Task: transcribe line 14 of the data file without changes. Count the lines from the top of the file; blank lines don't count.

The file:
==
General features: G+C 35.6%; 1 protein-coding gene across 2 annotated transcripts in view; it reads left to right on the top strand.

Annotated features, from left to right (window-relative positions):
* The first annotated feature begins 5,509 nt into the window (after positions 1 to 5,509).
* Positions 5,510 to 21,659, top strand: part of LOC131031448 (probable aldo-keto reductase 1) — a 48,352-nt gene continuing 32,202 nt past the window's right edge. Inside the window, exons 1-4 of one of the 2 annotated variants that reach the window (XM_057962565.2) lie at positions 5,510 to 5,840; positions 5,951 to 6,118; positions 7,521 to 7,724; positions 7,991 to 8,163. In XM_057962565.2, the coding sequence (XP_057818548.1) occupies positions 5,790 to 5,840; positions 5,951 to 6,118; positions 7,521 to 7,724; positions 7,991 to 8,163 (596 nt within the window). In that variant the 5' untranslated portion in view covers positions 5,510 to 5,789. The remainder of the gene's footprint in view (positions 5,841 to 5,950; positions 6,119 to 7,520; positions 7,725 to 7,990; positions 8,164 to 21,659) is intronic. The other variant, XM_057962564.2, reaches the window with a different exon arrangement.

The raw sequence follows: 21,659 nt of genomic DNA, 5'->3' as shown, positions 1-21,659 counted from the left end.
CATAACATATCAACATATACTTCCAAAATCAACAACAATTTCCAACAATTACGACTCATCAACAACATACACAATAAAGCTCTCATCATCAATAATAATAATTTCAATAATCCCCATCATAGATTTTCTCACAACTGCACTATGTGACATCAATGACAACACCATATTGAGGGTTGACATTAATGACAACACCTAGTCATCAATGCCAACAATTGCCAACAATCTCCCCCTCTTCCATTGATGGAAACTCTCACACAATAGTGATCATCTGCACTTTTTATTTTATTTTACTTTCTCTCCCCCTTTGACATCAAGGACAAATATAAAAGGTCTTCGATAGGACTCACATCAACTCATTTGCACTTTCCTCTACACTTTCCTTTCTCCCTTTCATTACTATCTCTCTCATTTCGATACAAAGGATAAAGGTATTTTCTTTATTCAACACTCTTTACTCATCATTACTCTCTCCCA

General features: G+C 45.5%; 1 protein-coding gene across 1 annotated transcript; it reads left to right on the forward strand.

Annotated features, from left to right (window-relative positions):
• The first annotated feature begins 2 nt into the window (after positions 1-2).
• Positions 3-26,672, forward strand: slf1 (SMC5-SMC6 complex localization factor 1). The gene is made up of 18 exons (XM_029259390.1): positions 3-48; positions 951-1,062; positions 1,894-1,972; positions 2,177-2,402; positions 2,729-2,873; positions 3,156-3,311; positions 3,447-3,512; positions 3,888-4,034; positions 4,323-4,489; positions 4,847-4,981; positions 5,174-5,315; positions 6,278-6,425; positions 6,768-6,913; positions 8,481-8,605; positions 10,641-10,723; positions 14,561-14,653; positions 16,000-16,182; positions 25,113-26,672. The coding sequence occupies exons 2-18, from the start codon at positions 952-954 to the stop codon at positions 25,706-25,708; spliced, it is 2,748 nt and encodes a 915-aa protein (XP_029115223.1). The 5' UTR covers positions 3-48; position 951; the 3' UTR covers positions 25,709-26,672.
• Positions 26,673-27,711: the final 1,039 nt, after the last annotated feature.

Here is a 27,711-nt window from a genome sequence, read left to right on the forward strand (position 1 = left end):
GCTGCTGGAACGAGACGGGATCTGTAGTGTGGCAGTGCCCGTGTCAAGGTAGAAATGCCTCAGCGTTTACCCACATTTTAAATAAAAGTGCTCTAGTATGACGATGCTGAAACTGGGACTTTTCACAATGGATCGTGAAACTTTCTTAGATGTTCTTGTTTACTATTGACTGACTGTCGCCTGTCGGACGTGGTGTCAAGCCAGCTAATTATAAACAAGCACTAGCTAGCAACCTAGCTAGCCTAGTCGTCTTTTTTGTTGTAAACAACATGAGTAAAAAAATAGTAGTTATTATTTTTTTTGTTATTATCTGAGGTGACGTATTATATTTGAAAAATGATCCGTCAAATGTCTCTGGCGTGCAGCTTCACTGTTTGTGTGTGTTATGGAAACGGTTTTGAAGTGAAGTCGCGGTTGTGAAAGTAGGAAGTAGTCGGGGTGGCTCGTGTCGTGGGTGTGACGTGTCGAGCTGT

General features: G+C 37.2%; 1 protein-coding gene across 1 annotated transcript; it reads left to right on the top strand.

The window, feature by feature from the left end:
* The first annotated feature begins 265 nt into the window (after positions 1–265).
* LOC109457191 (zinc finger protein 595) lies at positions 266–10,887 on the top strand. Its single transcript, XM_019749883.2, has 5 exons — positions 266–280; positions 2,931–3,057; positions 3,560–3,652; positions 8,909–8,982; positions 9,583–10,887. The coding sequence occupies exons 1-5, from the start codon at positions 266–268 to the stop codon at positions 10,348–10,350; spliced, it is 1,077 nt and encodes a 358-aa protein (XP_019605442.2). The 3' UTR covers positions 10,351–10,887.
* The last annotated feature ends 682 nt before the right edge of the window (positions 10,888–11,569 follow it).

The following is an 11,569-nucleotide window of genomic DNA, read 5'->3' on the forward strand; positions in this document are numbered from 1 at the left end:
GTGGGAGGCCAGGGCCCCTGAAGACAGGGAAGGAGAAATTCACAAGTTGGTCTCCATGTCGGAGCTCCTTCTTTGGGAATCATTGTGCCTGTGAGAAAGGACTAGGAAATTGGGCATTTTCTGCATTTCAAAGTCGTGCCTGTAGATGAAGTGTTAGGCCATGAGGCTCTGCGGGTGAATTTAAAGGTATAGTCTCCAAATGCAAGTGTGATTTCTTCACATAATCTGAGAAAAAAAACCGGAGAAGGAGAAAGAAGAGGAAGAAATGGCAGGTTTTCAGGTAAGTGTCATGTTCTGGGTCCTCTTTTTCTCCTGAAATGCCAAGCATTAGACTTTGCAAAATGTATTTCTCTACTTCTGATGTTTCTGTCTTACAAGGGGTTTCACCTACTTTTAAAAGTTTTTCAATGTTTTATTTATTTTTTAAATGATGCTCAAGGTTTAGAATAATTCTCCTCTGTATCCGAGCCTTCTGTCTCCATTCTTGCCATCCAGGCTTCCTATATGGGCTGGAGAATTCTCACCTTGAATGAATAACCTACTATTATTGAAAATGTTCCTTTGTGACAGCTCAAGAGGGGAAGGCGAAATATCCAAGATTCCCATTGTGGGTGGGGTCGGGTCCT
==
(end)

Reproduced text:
General features: G+C 37.2%; 1 protein-coding gene across 1 annotated transcript; it reads left to right on the top strand.